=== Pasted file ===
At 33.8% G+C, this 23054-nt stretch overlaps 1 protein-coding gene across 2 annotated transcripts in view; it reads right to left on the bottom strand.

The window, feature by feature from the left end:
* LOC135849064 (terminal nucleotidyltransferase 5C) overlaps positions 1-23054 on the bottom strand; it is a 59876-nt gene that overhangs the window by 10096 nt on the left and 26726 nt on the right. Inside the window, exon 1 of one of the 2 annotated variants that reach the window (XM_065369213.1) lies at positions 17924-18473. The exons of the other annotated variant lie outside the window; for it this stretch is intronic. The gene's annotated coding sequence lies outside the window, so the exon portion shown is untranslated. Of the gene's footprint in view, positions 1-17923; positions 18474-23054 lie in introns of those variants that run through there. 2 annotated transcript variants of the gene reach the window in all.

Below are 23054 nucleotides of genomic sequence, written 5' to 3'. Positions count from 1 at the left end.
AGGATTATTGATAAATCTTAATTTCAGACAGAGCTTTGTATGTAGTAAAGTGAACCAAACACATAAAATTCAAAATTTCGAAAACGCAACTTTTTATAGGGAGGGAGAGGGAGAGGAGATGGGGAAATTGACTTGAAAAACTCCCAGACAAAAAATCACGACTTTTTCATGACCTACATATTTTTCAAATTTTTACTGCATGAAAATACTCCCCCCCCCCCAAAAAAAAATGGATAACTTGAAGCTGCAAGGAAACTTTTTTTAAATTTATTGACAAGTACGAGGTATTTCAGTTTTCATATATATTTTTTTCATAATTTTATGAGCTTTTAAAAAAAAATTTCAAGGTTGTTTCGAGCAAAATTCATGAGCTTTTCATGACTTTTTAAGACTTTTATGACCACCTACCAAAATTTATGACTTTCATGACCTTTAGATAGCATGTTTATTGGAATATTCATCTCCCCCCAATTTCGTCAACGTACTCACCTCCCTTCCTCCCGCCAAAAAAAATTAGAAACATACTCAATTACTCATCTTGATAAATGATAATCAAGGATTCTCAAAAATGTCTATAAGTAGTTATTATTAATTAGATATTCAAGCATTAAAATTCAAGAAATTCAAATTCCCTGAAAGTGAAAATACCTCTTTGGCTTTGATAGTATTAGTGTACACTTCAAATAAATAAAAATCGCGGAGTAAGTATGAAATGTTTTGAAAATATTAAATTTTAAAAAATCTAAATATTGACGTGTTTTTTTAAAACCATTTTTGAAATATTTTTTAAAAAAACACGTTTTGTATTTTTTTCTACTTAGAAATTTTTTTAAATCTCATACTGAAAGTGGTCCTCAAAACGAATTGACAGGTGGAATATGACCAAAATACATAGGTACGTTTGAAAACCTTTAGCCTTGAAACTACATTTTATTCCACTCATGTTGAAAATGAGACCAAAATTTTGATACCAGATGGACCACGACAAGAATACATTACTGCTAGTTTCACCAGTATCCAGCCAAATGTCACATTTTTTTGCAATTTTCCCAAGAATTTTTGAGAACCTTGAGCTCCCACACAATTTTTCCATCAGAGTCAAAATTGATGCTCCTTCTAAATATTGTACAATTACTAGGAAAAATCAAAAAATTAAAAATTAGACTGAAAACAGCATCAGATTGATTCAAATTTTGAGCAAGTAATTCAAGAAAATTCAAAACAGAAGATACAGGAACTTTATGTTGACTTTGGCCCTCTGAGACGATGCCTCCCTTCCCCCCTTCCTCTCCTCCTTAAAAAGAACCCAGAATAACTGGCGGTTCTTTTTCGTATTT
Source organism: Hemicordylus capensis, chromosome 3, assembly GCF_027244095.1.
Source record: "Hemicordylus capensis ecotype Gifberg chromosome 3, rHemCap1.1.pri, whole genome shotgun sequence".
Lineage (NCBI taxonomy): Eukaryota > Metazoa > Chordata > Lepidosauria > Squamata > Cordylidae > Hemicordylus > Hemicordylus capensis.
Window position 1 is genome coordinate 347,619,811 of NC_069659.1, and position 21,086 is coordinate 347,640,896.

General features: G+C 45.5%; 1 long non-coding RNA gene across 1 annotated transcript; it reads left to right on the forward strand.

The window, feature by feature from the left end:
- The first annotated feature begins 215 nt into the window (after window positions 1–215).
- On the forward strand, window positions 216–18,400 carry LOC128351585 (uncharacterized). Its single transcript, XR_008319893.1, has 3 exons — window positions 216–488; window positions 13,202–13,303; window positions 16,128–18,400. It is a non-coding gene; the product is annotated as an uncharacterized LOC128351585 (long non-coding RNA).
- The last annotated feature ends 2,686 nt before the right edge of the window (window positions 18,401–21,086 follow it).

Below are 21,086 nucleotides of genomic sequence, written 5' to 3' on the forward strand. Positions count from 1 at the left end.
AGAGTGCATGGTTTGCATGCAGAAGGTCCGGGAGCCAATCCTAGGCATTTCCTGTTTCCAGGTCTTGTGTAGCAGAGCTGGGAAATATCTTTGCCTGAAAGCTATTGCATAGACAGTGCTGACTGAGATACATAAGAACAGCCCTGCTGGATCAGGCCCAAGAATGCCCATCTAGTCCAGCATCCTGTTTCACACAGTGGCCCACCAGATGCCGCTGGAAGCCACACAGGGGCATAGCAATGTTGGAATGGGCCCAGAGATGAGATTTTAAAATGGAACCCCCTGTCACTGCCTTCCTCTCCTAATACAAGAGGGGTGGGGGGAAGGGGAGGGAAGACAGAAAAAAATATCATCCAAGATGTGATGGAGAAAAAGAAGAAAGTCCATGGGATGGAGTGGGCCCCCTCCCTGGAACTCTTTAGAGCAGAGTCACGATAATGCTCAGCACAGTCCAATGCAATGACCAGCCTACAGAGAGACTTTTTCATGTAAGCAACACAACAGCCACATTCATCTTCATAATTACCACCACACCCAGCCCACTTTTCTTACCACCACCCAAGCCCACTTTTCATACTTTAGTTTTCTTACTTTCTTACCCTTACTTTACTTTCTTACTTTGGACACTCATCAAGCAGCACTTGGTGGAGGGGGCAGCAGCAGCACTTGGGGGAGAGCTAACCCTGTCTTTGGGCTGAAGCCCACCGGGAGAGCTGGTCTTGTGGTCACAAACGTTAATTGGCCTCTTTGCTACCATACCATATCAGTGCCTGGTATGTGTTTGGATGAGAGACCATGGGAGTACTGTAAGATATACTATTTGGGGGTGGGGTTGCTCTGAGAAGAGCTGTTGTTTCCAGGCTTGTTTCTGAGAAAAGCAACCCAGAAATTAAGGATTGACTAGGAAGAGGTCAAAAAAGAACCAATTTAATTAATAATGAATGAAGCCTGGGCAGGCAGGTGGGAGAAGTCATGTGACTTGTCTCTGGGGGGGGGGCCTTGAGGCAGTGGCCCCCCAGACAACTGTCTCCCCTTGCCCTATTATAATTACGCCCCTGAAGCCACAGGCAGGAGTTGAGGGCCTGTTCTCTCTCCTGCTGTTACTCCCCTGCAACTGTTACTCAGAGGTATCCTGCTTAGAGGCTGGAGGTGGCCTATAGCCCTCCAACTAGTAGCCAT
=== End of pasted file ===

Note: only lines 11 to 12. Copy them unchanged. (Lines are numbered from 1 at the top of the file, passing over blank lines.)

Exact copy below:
The window, feature by feature from the left end:
- The first annotated feature begins 215 nt into the window (after window positions 1–215).